The busboy came out soon to inform me that one of the towers had collapsed. I didn’t believe him, so he took me back into the lobby and showed me on the television. It was incomprehensible. A few minutes later, he told me about the second tower. By that point I was convinced that bombs had been placed in the bottom parts of both buildings and that there was a real possibility of further attacks.

There we were, sandwiched in between Madison Square Garden and the Empire State Building and we had no vehicle and nowhere to go. It was the most terrifying situation that I’ve ever been in and I was certain that death was imminent.

After over an hour of waiting, our car arrived and we headed north in the worst traffic that I’ve ever driven in. Multiple lanes of vehicles heading each direction, bumper-to-bumper, inching along at a snail’s pace as emergency vehicles blaring their horns and sirens managed to squeeze through on their way to Ground Zero.

One of the cars next to us had a passenger that was covered in gray ash from head to toe. She saw that we had a cellphone and tearfully pleaded with us to call her family and inform them that she was alright. We tried the number, but couldn’t get through.

After hours of sitting in traffic jams and finally finding an exit ramp that let us get on a highway heading north, our vehicle broke down. There we sat in the median of a busy highway on the worst day imaginable and we were once again stuck and helpless. A wrecker eventually appeared and took us to a nearby repair shop, where we waited as our alternator was replaced. By the time we left the city, it had been nearly eight hours since the attacks.

Throughout the day, I had been unaware of what was happening back at home. I had called my mother when the attacks first happened and told her that we were preparing to leave, but we had been unable to contact her for several hours after that. In the meantime, she had contacted my father, who told her that she needed to prepare herself because she’d probably never see me again. I understand why he said that as I felt exactly the same way, but it threw her into hysterics. People had to come to her house and stay with her just to keep her calm.

It took a long time for me to recover from that day, so I can’t imagine what it must have been like for those directly impacted. However, I don’t regret taking that trip. The only thing I really regret is that instead of rushing to help those affected by the tragedy, I ran away.

Michael Jackson is still my king of pop

Alot of people wonder why I still like Michael Jackson. After more rumors, strange behavior, charges, and bad wigs than you can shake a glittered glove at, most of the population has written him off as pretty much crazy. Not me.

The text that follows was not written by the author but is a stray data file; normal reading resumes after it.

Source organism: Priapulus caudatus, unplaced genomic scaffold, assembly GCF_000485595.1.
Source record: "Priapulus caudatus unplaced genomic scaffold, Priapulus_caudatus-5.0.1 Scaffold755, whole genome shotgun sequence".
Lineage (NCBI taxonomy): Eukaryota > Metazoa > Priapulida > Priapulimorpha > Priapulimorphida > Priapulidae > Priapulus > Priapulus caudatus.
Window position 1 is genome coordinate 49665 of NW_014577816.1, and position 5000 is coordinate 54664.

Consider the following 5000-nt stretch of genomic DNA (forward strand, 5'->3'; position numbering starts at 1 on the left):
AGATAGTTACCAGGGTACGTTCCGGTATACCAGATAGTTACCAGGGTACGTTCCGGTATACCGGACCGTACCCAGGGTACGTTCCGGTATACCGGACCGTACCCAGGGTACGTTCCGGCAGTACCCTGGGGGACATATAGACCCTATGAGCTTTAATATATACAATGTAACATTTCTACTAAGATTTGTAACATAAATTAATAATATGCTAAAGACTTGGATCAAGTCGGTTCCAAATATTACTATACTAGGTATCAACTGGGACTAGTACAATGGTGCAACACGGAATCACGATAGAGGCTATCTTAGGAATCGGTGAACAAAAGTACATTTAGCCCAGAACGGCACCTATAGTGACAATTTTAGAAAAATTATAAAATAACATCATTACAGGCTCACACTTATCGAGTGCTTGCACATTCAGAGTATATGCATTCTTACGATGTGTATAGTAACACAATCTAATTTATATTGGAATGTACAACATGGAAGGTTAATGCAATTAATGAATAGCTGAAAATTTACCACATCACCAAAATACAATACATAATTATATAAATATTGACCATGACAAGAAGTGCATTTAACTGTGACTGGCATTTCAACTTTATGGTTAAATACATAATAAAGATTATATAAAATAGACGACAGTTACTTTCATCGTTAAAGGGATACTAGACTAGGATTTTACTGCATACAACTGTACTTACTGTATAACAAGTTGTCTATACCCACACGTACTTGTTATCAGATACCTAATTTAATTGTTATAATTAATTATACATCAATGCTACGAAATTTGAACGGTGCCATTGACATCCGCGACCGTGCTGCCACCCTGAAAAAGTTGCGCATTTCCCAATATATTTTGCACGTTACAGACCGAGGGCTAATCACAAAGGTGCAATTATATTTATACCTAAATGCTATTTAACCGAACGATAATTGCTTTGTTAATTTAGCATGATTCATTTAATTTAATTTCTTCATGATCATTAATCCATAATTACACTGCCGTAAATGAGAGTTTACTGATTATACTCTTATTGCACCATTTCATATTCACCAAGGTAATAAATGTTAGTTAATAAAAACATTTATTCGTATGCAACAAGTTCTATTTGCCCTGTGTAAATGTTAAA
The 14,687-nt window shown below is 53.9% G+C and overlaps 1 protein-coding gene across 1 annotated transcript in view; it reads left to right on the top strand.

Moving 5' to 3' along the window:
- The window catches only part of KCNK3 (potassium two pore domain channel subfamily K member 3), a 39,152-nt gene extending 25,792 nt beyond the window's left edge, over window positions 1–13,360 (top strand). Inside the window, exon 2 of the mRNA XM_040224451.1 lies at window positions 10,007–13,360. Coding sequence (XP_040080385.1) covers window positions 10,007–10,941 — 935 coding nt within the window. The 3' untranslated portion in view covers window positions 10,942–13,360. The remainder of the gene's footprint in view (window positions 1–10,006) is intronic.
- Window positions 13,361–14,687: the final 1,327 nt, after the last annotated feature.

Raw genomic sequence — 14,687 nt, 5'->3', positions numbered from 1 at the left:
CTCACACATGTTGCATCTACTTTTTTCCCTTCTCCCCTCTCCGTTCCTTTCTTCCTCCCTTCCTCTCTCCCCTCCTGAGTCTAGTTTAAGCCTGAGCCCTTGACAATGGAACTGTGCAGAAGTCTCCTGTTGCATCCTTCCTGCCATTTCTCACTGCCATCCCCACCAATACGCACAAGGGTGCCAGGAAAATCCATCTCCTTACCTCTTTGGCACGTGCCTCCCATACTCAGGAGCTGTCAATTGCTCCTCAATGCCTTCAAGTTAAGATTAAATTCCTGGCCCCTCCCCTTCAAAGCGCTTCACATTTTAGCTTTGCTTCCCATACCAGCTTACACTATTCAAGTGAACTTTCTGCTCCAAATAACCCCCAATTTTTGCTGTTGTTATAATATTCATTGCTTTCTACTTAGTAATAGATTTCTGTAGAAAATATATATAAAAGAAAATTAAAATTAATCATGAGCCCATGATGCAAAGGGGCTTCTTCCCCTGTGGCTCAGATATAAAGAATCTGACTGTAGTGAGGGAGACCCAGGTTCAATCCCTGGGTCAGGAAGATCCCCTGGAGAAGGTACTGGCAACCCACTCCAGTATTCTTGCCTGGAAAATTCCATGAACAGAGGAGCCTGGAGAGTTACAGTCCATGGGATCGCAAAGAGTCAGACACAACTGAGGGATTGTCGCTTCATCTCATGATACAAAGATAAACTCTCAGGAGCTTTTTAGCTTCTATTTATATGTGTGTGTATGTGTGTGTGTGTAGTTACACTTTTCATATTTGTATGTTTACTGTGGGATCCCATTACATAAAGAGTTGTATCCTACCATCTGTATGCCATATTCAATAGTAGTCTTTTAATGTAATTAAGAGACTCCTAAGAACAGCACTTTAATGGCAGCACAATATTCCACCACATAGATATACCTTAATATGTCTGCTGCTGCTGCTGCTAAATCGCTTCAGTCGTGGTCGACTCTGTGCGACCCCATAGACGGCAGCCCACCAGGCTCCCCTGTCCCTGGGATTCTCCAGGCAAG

I agree that the personal life of this icon has overshadowed his artistry, but those songs, videos, and dance moves will always shine through the darkness. I can’t look at that sad visage without seeing the beautiful performer that I fell in love with all those years ago, and I can’t convince myself that the man who wanted to “heal the world” is some kind of child-molesting monster.

There will never be another performer on this level; one that combines the sound of music with such stunning visual interpretations, whether dance or video. Many have and will continue to try, but all will fail. You can’t reinvent the wheel, and you certainly can’t reinvent an entire genre of entertainment.

I wanted to post the lyrics of my all-time favorite MJ song, “Man In The Mirror”. This song has always stirred my soul, and you can see that Michael is having a religious experience while performing it, as well.

Man In The Mirror

I’m gonna make a change,
For once in my life
It’s gonna feel real good,
Gonna make a difference
Gonna make it right . . .

As I turn up the collar on my
Favourite winter coat
This wind is blowin’ my mind
I see the kids in the street,
With not enough to eat
Who am I, to be blind?
Pretending not to see their needs

A summer’s disregard,
A broken bottle top
And a one man’s soul
They follow each other on
The wind ya’ know
’cause they got nowhere to go
That’s why I want you to know

I’m starting with the man in the mirror
I’m asking him to change his ways
And no message could have been any clearer
If you wanna make the world a better place
Take a look at yourself, and
Then make a change

I’ve been a victim of a selfish kind of love
It’s time that I realize
That there are some with no home,
Not a nickel to loan,
Could it be really me,
Pretending that they’re not alone?

A willow deeply scarred,
Somebody’s broken heart
And a washed-out dream
They follow the pattern of
The wind, ya’ see
Cause they got no place to be
That’s why I’m starting with me

I’m starting with the man in the mirror
I’m asking him to change his ways
And no message could have been any clearer
If you wanna make the world a better place
Take a look at yourself and
Then make that change